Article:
ST. LOUIS — Imagine if your child got this message: "Go to school and you'll leave in an ambulance or body bag."
The parents of a 15-year-old girl say she got that text.
And to make it worse, it came from some of her Roosevelt high classmates. The family claims school officials are ignoring their pleas for help.
A beautiful building may hide an ugly secret: an alleged pattern of bullying and intimidation. Just ask student Megan Voiles who received a threatening voice message last March from a classmate.
"I will be everywhere. I will kill everyone you know. I will beat your head," said the classmate in the recording.
"I feel like I'm not safe," said Voiles.
Even worse, Voiles' mother said school leaders and police were slow to act to their complaints.
"The first story you did... that's when the school stepped up and [expelled] him," said Cathy Schmidt, Voiles' mother.
So at the start of this school year, Voiles decided to give Roosevelt another try.
But her mother said it wasn't long before her daughter was once again feeling unsafe.
"A week later, two girls jumped her in the hallway," said Schmidt.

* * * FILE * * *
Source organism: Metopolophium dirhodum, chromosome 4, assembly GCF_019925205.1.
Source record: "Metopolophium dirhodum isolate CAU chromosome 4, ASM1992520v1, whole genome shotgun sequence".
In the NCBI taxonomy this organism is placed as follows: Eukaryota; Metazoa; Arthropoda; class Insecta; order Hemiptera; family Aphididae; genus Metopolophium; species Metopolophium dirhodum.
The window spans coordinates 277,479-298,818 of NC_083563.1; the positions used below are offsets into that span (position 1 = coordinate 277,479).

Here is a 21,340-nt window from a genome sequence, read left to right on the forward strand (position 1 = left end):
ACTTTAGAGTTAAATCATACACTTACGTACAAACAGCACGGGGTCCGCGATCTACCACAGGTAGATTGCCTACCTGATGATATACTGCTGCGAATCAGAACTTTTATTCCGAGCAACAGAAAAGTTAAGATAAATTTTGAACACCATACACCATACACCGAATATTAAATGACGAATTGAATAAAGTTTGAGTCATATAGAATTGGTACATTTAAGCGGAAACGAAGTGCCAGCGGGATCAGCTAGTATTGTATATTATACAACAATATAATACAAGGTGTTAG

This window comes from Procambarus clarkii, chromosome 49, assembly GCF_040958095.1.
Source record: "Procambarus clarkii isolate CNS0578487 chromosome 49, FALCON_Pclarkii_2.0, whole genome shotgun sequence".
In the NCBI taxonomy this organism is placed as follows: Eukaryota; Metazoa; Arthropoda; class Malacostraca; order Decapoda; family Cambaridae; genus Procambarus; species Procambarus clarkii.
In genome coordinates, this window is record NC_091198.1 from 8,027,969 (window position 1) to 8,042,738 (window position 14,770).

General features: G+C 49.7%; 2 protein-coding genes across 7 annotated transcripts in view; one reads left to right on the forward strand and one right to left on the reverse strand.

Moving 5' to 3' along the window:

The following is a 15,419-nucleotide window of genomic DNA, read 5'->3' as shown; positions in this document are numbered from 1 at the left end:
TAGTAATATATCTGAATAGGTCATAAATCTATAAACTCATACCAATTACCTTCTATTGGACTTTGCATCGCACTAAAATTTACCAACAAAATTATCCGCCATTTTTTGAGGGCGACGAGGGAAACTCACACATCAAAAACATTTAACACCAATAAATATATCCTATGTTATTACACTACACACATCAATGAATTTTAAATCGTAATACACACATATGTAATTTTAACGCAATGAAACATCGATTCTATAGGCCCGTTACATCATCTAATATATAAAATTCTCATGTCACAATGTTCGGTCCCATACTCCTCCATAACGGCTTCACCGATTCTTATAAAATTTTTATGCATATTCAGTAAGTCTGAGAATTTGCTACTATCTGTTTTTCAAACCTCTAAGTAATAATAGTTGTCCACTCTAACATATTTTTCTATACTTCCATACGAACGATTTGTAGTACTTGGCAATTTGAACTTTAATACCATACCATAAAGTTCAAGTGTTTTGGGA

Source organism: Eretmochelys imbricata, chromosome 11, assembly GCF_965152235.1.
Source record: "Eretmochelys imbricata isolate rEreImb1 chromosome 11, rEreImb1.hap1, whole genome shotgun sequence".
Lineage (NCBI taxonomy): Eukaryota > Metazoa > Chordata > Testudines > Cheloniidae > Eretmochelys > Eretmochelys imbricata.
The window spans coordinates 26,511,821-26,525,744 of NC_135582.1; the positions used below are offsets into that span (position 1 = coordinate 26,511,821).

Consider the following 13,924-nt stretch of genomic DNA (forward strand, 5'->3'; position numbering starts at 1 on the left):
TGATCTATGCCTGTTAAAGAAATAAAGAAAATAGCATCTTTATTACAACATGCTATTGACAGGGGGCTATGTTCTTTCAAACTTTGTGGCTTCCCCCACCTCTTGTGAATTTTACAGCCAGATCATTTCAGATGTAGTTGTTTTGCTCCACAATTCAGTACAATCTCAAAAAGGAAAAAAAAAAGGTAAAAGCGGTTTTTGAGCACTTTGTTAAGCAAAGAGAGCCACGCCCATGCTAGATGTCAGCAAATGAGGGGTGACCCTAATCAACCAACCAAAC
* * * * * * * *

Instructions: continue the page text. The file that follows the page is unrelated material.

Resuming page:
Retaliation, the family believes, for the expulsion of that male student.
Voiles was taken to the hospital for a wrist injury. And the consequences for her attackers?
I-Team: Did anyone get suspended?
Schmidt: No. I found out the girls came back the same day.
Voiles' mother said she had enough, not only pulling her daughter out of the high school but sending her out of state.
It didn't, however, stop the texts and threats.
"They're saying 'If she comes back to school, she'll either leave in an ambulance or body bag,'" said Schmidt.
And Schmidt said, once again, law enforcement seems handcuffed.
"Police told us they couldn't do nothing because it was a school matter," said Schmidt.
And she claims, again, the school isn't much better.
"I think it's unfair because we have proof of the death threats, we have proof from the hospital that her wrist was sprained that day," said Schmidt.
It's enough that Voiles doesn't want to come back to St. Louis and she plans on dropping out of school altogether.
"Next time, what's saying someone isn't going to sneak something in the school and seriously kill somebody or shoot somebody. It's sad. They really need to step up," said Schmidt.
A spokesperson for the St Louis public school district says that they thoroughly investigate all allegations of bullying, sometimes with the help of the city police.
But she also said they couldn't comment on this specific case because of federal privacy laws.